Strike aims to derail new austerity measures

Nicholas Paphitis / The Associated Press /


ATHENS, Greece — Greek trade unions launched a general strike and nationwide protests on Tuesday against a new package of austerity measures, to be voted on this week, which would condemn Greece to more years of hardship in exchange for rescue loans.

Flights to and from the country stopped for three hours at the start of a 48-hour strike that closed schools, halted train and ferry services, and left Athens without public transport or taxis while state hospitals ran on emergency staff.

More than 35,000 people marched in two separate demonstrations in Athens organized by labor unions. Another 20,000 gathered to protest in the country’s second largest city of Thessaloniki.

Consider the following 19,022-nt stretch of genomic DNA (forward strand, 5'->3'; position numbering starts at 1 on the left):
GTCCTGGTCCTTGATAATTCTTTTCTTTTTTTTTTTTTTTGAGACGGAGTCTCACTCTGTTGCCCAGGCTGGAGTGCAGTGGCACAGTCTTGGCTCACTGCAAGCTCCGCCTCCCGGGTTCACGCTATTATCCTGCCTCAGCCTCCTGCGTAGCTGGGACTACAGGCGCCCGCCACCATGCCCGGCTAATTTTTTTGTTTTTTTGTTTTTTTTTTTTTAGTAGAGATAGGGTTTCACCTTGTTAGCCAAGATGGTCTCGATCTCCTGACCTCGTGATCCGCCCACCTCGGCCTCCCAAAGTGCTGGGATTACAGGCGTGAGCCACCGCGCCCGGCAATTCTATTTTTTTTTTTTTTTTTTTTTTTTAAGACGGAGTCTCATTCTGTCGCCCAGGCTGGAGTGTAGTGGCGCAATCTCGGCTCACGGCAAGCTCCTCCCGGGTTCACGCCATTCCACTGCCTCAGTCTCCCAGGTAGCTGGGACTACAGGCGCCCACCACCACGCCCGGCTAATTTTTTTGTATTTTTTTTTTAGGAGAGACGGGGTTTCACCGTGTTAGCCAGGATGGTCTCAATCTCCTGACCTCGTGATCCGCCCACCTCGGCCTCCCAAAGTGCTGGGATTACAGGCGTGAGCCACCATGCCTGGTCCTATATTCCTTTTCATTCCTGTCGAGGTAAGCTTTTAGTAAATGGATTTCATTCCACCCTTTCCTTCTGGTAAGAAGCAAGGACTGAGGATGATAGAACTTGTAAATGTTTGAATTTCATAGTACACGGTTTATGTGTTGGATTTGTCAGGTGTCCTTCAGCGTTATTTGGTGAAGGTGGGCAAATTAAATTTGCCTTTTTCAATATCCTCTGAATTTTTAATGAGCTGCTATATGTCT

Police were on alert for potential violence, as most major anti-austerity protests over the past three years have degenerated into riots.

The demonstrations will culminate Wednesday, when lawmakers vote on a 13.5 billion-euro ($17.3 billion) package of spending cuts and tax increases over the next two years.

The outcome of the vote is far from certain due to disagreements in the five-month-old coalition government and a reluctance among center-left lawmakers to approve more austerity measures. But the rejection of the savings package would leave Greece facing the threat of a default on its mountain of debt that could force it to eventually exit the euro bloc.

The deeply unpopular measures include new deep pension cuts and tax hikes, a two-year increase in the retirement age to 67, and laws that will make it easier to fire and transfer civil servants.